Showing posts from January, 2009

Love and Sympathy

My thoughts tonight are with the friends and family of librarians Kathy Krasniewicz and Kate McClelland, who were killed in a hit-and-run accident on their way to the airport after leaving ALA on Wednesday.  I never had the good fortune to meet Kate, but was lucky enough to have dinner with Kathy and a group of other librarians at ALA Anaheim last summer.  Kathy was a delight; I wish I'd gotten to know her better.  It's clear from the outpouring of grief in the blogosphere that these ladies were too good for words, and will be terribly missed.

Poor Old Wapping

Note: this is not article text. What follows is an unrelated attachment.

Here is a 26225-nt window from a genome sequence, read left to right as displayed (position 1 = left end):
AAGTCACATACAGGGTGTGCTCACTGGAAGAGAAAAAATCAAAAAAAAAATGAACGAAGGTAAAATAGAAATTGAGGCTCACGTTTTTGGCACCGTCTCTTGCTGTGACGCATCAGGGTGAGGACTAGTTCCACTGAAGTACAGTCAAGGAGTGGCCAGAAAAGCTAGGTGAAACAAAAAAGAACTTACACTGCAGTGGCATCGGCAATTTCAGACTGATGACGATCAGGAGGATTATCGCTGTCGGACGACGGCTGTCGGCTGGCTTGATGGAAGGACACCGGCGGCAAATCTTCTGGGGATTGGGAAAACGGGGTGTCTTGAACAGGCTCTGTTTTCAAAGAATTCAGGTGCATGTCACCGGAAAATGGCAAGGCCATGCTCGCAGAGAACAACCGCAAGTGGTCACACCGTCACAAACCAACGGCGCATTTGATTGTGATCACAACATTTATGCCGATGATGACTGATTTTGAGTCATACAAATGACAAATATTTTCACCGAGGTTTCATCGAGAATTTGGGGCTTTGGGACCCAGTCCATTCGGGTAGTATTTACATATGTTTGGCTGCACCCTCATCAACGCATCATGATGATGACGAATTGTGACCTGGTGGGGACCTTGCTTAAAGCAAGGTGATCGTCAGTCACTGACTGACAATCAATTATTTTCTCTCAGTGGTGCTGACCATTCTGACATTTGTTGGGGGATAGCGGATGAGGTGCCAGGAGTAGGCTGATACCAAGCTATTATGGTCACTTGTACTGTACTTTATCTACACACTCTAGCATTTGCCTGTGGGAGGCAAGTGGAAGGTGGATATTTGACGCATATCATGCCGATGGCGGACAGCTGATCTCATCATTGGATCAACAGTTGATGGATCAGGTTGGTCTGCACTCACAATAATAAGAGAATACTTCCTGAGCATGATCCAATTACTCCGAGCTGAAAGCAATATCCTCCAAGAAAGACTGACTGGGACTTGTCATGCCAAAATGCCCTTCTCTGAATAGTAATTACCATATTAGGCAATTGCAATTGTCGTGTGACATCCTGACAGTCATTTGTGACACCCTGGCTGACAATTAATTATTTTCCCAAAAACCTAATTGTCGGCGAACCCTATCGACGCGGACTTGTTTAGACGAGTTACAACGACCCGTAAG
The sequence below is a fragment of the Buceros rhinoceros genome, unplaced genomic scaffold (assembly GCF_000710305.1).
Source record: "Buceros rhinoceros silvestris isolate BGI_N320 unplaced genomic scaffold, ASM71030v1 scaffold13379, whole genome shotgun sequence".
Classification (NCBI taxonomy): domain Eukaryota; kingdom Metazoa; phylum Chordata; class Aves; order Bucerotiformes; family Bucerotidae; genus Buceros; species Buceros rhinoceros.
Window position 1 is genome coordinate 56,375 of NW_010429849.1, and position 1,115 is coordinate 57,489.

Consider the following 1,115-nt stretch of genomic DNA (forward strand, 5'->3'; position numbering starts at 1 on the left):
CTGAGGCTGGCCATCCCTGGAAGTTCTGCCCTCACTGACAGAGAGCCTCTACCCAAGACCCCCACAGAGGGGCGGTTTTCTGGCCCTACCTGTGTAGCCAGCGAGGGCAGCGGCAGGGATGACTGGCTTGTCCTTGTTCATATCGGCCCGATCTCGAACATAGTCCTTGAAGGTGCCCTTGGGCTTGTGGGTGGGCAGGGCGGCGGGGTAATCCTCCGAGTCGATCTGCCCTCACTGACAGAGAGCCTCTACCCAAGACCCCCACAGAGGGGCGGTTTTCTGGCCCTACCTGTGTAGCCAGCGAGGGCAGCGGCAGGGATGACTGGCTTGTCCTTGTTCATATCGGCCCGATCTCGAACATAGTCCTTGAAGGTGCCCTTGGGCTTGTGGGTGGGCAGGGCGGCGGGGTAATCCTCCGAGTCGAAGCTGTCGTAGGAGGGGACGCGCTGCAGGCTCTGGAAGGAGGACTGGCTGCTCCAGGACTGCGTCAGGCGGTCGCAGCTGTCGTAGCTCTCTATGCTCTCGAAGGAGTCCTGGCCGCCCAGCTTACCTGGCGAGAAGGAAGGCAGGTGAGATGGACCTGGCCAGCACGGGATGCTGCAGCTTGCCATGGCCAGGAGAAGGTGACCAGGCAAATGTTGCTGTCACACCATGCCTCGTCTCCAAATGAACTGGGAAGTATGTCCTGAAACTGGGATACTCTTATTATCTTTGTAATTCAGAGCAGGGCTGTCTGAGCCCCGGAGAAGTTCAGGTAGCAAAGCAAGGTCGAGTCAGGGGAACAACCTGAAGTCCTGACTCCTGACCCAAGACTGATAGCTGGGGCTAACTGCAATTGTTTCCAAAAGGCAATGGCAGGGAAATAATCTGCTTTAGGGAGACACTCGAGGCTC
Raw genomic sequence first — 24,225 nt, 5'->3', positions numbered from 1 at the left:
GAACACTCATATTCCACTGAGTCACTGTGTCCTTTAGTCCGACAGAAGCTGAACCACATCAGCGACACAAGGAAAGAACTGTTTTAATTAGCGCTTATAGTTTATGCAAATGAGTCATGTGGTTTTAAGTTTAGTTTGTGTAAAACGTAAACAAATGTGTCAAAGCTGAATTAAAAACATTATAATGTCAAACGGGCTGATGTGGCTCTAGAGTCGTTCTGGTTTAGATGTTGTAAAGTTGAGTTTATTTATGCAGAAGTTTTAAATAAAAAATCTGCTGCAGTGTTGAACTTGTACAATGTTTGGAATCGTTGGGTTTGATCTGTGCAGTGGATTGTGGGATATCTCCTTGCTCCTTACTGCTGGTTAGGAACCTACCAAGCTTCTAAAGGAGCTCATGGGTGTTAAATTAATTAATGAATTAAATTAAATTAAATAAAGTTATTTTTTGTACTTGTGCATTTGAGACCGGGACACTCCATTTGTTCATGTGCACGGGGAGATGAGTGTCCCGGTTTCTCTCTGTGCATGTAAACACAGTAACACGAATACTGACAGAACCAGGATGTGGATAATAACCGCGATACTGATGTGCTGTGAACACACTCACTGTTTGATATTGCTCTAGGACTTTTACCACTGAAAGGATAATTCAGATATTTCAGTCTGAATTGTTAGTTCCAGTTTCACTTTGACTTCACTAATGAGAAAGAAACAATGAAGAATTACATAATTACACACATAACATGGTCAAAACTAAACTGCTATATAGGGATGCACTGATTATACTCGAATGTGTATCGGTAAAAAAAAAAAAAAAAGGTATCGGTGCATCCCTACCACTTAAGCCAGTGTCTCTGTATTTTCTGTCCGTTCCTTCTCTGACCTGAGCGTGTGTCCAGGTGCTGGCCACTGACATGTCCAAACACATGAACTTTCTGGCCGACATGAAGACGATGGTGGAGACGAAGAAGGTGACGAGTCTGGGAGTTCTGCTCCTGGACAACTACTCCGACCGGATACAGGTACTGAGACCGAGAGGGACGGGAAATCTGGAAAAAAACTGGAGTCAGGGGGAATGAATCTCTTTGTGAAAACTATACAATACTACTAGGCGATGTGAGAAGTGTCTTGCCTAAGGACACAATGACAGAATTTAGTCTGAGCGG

So, I've been reading Philip Pullman 's Sally Lockhart mysteries (and loving them, especially The Shadow in the North .) However, this passage in The Ruby in the Smoke startled me: Beyond the Tower of London, between St. Katharine’s Docks and Shadwell New Basin, lies the area known as Wapping: a district of docks and warehouses, of crumbling tenements and rat-haunted alleys, of narrow streets where the only doors are at second-floor level, surmounted by crude projecting beams and ropes and pulleys. The blind brick walls at pavement level and the brutal-looking apparatus above give the place the air of some hideous dungeon from a nightmare, while the light, filtered and dulled by the grime in the air, seems to come from a long way off – as if through a high window set with bars. Oh, dearie me! I lived in Wapping for four months, and apparently I should be glad that the year was 2004 rather than Sally Lockhart's 1872! When I was there, it was the cutest place ever! I